It is odd that two books of the Bible, in a row, cause me ‘trouble.’ Hebrews spends a lot of time developing the concept of Jesus as a priest, after the order of Melchizedek. Not growing up in the Hebrew tradition, that was off-putting until I actually studied the book. I already know from using James for Scripture quotations that there is much more to James than “Faith without works is dead.” I have already quoted from each chapter multiple times, all but a single quote from chapter 2. But when you are in a “doing” church, the word “works” becomes much more important than the word “Jesus.” Why you ask? I have talked to many of the doers, and they “do” just to “do” and when asked about their faith, they shrug or they say that when they get to heaven, they hope they have done enough. While we should not discourage them from doing, are we giving them a false message by allowing them to think that their doing is working toward salvation? I think they need to study verses on “Faith without faith is dead,” but maybe that is just me talking crazy talk. And I do not include all the doers in this assessment. Some are genuine believers, ‘doing’ from the heart.
But before we get into chapter 2, this chapter is packed full of great teaching. I like Matthew Henry’s comments on how James identifies himself. James could only be humbler if he said, “Call me Jim.”
Then we are to count it Joy if we struggle, adding that we should ask God if we need wisdom. These two thoughts are not random and disconnected. When you hear someone say, “It is wonderful that you lost your job or that your mother just passed away,” you might punch them in the nose. By the way, saying that to someone else is not what James is doing or suggesting you do. I am just taking it to the extreme. It does not feel good to suffer, but, if we are wise, we can realize that God is perfecting our faith and us, deep down. By the time we are taken to our heavenly reward, we will be ready to go. We should sympathize with those that grieve, but if they cannot shake that grief in good time, we should go further by raising them up. In some cases, these friends may be fair weather believers, on fire for Jesus until the first test arises. Some of the messages from pulpits can give you that impression. In those cases, the pastor is not preparing you for what life is about, giving you unrealistic hopes. But in each trial, we can realize after a bit of grief, or sometimes immediately, that God has given me the strength and I will now remain stronger. That is true wisdom.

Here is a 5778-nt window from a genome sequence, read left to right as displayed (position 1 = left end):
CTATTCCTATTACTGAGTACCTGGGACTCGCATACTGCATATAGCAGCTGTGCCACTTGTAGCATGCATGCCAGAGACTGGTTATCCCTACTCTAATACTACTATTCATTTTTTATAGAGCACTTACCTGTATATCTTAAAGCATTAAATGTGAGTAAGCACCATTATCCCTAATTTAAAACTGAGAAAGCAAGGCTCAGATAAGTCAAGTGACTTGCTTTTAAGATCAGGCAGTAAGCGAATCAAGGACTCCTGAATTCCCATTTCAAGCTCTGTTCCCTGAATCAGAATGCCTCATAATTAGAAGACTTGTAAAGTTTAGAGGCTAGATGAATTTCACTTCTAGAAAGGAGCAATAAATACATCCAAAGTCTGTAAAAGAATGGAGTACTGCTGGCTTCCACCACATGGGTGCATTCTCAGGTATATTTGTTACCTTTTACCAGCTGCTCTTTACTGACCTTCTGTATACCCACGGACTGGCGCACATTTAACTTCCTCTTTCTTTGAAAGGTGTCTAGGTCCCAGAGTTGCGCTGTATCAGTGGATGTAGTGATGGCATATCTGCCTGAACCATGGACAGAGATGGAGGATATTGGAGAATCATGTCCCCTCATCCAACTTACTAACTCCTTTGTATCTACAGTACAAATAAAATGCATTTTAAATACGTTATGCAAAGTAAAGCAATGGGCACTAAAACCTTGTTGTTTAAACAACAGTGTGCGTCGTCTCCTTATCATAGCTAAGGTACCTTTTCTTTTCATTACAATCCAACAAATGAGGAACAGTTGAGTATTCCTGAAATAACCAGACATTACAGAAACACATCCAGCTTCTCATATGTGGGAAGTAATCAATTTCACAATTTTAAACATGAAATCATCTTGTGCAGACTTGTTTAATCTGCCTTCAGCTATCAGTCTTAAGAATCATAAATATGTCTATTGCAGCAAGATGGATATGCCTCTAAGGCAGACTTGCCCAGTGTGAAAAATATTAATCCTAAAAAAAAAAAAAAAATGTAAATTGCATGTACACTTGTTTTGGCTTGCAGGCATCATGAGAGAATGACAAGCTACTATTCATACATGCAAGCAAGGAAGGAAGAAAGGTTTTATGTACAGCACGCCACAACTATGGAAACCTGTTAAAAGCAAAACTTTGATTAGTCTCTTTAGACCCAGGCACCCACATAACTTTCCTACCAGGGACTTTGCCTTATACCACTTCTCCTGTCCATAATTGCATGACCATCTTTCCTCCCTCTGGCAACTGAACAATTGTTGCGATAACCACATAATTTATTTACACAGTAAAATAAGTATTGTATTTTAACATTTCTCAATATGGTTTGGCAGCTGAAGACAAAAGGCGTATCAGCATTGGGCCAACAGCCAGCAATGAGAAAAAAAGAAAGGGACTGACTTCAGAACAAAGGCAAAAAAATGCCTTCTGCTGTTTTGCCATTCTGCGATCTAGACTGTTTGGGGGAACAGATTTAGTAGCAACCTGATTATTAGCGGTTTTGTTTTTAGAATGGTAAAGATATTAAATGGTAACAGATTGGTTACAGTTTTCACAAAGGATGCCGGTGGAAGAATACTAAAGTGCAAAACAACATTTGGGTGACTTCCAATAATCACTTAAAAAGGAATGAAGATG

And I heard Rev. David Robertson say on a vlog that we should be double-minded, just not like they talk about in James. Rev. Robertson was talking about being travelers in this world with our minds focused on the next world and being with Jesus, and in doing so, be a shining light to this world. Yet, James seems to be talking about those who pray for something with the thought that they are unworthy to come before God or with the thought that God does not listen to them or the thought that God has better things to do or … We must pray knowing that we are a child of God as if we were the only one. Does that mean that we can ask for a candy bar? Sorry, I have used the Janis Joplin Mercedes Benz too often, so I threw a curve ball. Each time the Bible says that God grants us our heart’s desire, the Scripture points to Jesus being our heart’s desire. That does not mean that we cannot obtain riches, but then we come to the next paragraph.
If we can take this next paragraph about the poor being at the top of the nice list and the rich not being on the nice list at all, that becomes a true test of faith indeed. Can a rich person give it all away? Andrew Carnegie was making money too quickly to give it all away, even though a lot of structures bear his name, for being the donor. Some are pretending to do the Carnegie routine and may have given more money away than Carnegie, but in some cases, it is self-serving, giving money away to people who make the rich man’s product even more useful, increasing sales even more.
Not being a rich man in American terms, I have often been asked if it is wrong to be rich. The only answer I can give is that God will sort that out. Jesus did not say it was impossible to be rich and saved, but He came awfully close to saying it. Yet, it is often the rich people, trying to buy their way into heaven that keep many of our churches afloat, and like my comments about the doers above, there are some exceptions, that rich person that loves everyone around him or her.